The Government’s proposed carbon budgets for the next decade has received a significant boost after a broad range of civil society groups have said they would not oppose its targets.

Five groups representing a wide cross-section of society – the IFA, Chambers of Commerce, the Environmental Pillar, Social Justice Ireland, and ICTU- appeared before the Oireachtas Committee on Environment and Climate Change on Thursday to respond to the carbon budgets recommended by the Climate Change Advisory Council (CCAC).

When each was specifically asked if they supported or opposed the proposed reductions of greenhouse emissions over the next ten years, none of the five opposed it.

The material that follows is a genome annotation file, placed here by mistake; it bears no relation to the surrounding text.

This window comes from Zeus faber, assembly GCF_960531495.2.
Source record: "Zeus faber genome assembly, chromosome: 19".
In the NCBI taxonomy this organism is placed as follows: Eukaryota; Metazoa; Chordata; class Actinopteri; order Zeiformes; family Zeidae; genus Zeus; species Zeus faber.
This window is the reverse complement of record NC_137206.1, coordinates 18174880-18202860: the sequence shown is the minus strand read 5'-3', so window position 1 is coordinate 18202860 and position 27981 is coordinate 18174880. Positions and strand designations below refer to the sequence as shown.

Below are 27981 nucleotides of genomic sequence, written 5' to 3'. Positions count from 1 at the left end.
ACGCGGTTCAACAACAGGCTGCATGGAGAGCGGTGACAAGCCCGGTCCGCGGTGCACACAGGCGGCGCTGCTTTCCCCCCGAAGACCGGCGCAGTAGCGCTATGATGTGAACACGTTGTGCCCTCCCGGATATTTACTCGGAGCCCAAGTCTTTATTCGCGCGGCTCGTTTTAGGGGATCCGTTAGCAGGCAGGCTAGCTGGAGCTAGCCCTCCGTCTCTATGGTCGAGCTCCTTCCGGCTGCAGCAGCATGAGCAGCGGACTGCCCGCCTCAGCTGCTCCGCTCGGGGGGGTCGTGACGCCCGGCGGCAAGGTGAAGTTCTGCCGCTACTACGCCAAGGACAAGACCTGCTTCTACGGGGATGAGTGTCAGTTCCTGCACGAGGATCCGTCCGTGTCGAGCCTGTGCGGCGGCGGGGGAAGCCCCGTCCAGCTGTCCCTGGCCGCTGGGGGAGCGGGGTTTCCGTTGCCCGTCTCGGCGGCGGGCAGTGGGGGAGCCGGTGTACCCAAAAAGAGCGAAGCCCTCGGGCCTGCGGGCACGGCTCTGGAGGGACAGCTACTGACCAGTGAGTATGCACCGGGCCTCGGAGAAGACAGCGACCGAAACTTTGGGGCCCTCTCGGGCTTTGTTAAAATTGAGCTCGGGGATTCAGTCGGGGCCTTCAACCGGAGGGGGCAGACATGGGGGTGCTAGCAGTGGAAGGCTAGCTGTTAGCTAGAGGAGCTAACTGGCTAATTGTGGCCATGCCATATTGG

The CCAC has recommended a 4.8 per cent per annum drop in emissions between 2021 and 2025 and a much steeper 8.3 per cent per annum reduction in the second carbon budget between 2025 and 2030.

Their response contrasted to independent scientists who appeared before the committee the previous day and argued that the reductions did not go far enough.

There were sharp differences between the groups on how the burden should be shared between sectors. The IFA argued that farming should contribute no more than the lowest figure of its range which was a 22 per cent reduction (or an average of 2.2 per cent per annum) as opposed to 30 per cent. Read the full article here.

Comments are closed